Estonia Coffee meets Ivona Terkes Salmanic
The coffee story is different around the world, no doubt of that. I remember my horrification when I first came to Estonia and found out that Estonian cafes don’t serve a glass of water with your espresso. Even worse, they open at 10:00. I spent a lot of my barista years opening a cafe at 07:00, so you can imagine my surprise. But enough about me.
That’s how this part of the page started. I will try to interview as many people from different parts of the world, in order to get their coffee stories.
Meet Ivona Terkes Salmanic. An Aussie Teacher in a UAE private school, coffee aficionado, and overall, a great person. Let’s hear what she has to say.
The following story is entirely written by Ivona Terkes Salmanic.
My coffee story
Living across three different continents over the last few years has exposed me to three very different ways of life… One of the most intriguing things was the culture around coffee. Here are my experiences.
I was born in Stolac, a small town in Bosnia and Herzegovina. I have lived most of my teenage and adulthood in Sydney, Australia. Half of my family lives in Stolac, so I visit them often – every year or two. I met my husband while travelling, and in August 2021, he & I moved to the UAE.
Balkan coffee story
For most Europeans, coffee is a culture itself. In the Balkans, coffee is an integral part of everyday life. You start your day by waking up, getting dressed, and walking to your neighbourhood bar. The waiter, who you most likely know by name and who you probably spent a good chunk of your childhood with, makes you the perfect strong espresso without you having to ask. Then you hustle off to work.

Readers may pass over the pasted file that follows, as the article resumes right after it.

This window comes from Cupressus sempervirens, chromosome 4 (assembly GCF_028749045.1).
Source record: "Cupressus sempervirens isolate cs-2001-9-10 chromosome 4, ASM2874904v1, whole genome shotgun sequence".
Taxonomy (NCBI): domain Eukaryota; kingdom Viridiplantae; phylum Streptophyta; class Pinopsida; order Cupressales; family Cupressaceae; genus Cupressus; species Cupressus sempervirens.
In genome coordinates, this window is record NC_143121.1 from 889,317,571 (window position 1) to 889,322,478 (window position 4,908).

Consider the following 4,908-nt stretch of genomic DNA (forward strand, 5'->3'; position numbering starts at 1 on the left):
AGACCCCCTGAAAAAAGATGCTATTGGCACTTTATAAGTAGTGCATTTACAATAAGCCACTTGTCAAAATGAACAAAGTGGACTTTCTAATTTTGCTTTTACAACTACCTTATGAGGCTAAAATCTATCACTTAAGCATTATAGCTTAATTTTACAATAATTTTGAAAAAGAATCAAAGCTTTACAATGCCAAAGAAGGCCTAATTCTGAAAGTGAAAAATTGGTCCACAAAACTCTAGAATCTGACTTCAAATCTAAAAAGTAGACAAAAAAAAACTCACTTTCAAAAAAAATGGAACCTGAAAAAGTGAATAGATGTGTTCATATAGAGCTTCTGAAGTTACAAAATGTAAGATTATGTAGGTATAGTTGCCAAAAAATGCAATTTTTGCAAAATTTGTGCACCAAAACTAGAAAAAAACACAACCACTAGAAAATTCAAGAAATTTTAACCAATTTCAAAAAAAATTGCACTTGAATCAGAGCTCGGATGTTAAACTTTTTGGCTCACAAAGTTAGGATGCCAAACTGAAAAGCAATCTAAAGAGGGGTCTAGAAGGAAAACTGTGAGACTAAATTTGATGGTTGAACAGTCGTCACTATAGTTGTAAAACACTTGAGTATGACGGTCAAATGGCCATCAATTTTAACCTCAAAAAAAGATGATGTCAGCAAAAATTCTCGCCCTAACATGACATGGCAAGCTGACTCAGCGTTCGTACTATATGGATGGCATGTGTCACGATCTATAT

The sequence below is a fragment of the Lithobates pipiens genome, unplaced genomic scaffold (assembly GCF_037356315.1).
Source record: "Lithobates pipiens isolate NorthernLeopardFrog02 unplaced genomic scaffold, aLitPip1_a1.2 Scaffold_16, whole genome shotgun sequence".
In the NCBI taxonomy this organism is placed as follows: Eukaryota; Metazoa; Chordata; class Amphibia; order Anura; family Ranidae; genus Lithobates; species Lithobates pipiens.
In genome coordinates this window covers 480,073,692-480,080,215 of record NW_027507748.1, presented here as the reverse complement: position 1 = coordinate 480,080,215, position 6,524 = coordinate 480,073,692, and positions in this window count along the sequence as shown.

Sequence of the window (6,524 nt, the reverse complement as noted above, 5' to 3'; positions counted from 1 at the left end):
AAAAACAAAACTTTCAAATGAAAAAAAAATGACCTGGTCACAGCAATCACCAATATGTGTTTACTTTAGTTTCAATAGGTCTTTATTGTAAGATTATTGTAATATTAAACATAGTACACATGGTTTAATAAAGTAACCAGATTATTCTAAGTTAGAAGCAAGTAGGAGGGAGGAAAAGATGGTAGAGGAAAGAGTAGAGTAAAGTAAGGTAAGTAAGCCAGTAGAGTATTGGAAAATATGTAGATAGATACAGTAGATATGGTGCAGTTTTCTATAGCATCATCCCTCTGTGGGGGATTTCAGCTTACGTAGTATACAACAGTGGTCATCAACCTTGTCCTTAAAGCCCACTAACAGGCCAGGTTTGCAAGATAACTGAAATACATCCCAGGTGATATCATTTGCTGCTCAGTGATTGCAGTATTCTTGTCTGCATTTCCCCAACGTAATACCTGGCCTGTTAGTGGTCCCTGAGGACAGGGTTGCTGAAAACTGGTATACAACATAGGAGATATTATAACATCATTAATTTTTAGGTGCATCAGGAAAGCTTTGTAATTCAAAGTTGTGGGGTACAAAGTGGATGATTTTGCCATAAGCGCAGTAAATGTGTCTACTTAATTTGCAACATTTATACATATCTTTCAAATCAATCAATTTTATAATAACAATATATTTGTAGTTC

In the afternoon, you will most likely sit for hours, sipping your espresso with a friend. You’ll have coffee before work, during your lunch break, and after work. Before and/or after attending church – Sundays are when the whole of the town is out and about. While meeting with a friend, before a wedding, christening, or party… Do you see where I’m going with this? Even the smallest towns have at least a few local bars. Most of the time you’ll sit outside soaking up the European winter sun or finding refuge under a shady terrace in the heat of summer. Either way, your coffee is leisure. It is cheap and it is an experience that you savour.
As a Croatian, when you have someone come into your home, whether they are a friend or you’ve never met them before, coffee is made, and it is always offered. It is a cup of welcome. When you leave the house, it is “idem na kavu” (I’m going for a coffee). You know that whenever you go, you’ll start your night out with a coffee. After coffee, you move on to alcoholic drinks. It was only in June of 2021, my husband and I were sitting for our morning coffee in our hometown, I witnessed something strange, a woman asking for her coffee – takeaway. I was blown away.
UAE coffee story
When we arrived in the UAE attempting to navigate our new lives, I was excited to try what I thought would be real Arabic coffee. Instead, we quickly came to realize that sitting and enjoying a well-made cup or two of coffee in a cafe would be hard.